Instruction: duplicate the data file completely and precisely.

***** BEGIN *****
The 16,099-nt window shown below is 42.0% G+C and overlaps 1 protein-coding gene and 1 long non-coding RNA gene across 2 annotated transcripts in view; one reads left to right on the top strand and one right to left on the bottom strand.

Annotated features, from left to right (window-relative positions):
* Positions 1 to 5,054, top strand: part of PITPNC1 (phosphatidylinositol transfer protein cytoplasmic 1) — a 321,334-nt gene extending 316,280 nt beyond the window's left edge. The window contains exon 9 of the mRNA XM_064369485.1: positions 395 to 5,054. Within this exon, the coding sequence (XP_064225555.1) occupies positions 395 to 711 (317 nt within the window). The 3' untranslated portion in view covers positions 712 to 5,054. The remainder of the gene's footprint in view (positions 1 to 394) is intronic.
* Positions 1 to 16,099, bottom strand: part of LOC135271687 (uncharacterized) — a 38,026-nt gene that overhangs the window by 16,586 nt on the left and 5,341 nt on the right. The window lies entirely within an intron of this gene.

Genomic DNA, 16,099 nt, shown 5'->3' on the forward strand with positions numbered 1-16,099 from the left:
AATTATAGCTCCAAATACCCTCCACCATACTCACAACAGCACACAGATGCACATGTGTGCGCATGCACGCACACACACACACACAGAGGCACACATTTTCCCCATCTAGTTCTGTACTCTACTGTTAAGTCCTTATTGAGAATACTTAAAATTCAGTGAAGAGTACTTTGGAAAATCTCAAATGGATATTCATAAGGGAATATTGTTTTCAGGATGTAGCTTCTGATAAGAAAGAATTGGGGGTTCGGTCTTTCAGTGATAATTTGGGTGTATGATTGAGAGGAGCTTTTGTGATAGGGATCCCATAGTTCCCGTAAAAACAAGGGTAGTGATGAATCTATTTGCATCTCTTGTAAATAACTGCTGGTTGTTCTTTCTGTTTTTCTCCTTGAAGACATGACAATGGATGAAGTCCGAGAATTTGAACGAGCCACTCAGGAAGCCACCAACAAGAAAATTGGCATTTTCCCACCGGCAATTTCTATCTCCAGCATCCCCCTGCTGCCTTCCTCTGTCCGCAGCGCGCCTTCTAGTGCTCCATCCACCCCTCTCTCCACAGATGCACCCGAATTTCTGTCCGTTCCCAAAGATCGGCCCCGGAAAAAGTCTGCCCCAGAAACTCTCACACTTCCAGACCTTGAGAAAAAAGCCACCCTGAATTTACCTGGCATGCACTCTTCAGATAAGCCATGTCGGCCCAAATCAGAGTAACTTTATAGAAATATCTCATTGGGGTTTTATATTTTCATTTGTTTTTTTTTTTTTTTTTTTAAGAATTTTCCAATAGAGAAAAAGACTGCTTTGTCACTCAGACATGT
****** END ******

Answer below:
The 16,099-nt window shown below is 42.0% G+C and overlaps 1 protein-coding gene and 1 long non-coding RNA gene across 2 annotated transcripts in view; one reads left to right on the top strand and one right to left on the bottom strand.

Annotated features, from left to right (window-relative positions):
* Positions 1 to 5,054, top strand: part of PITPNC1 (phosphatidylinositol transfer protein cytoplasmic 1) — a 321,334-nt gene extending 316,280 nt beyond the window's left edge. The window contains exon 9 of the mRNA XM_064369485.1: positions 395 to 5,054. Within this exon, the coding sequence (XP_064225555.1) occupies positions 395 to 711 (317 nt within the window). The 3' untranslated portion in view covers positions 712 to 5,054. The remainder of the gene's footprint in view (positions 1 to 394) is intronic.
* Positions 1 to 16,099, bottom strand: part of LOC135271687 (uncharacterized) — a 38,026-nt gene that overhangs the window by 16,586 nt on the left and 5,341 nt on the right. The window lies entirely within an intron of this gene.

Genomic DNA, 16,099 nt, shown 5'->3' on the forward strand with positions numbered 1-16,099 from the left:
AATTATAGCTCCAAATACCCTCCACCATACTCACAACAGCACACAGATGCACATGTGTGCGCATGCACGCACACACACACACACAGAGGCACACATTTTCCCCATCTAGTTCTGTACTCTACTGTTAAGTCCTTATTGAGAATACTTAAAATTCAGTGAAGAGTACTTTGGAAAATCTCAAATGGATATTCATAAGGGAATATTGTTTTCAGGATGTAGCTTCTGATAAGAAAGAATTGGGGGTTCGGTCTTTCAGTGATAATTTGGGTGTATGATTGAGAGGAGCTTTTGTGATAGGGATCCCATAGTTCCCGTAAAAACAAGGGTAGTGATGAATCTATTTGCATCTCTTGTAAATAACTGCTGGTTGTTCTTTCTGTTTTTCTCCTTGAAGACATGACAATGGATGAAGTCCGAGAATTTGAACGAGCCACTCAGGAAGCCACCAACAAGAAAATTGGCATTTTCCCACCGGCAATTTCTATCTCCAGCATCCCCCTGCTGCCTTCCTCTGTCCGCAGCGCGCCTTCTAGTGCTCCATCCACCCCTCTCTCCACAGATGCACCCGAATTTCTGTCCGTTCCCAAAGATCGGCCCCGGAAAAAGTCTGCCCCAGAAACTCTCACACTTCCAGACCTTGAGAAAAAAGCCACCCTGAATTTACCTGGCATGCACTCTTCAGATAAGCCATGTCGGCCCAAATCAGAGTAACTTTATAGAAATATCTCATTGGGGTTTTATATTTTCATTTGTTTTTTTTTTTTTTTTTTTAAGAATTTTCCAATAGAGAAAAAGACTGCTTTGTCACTCAGACATGT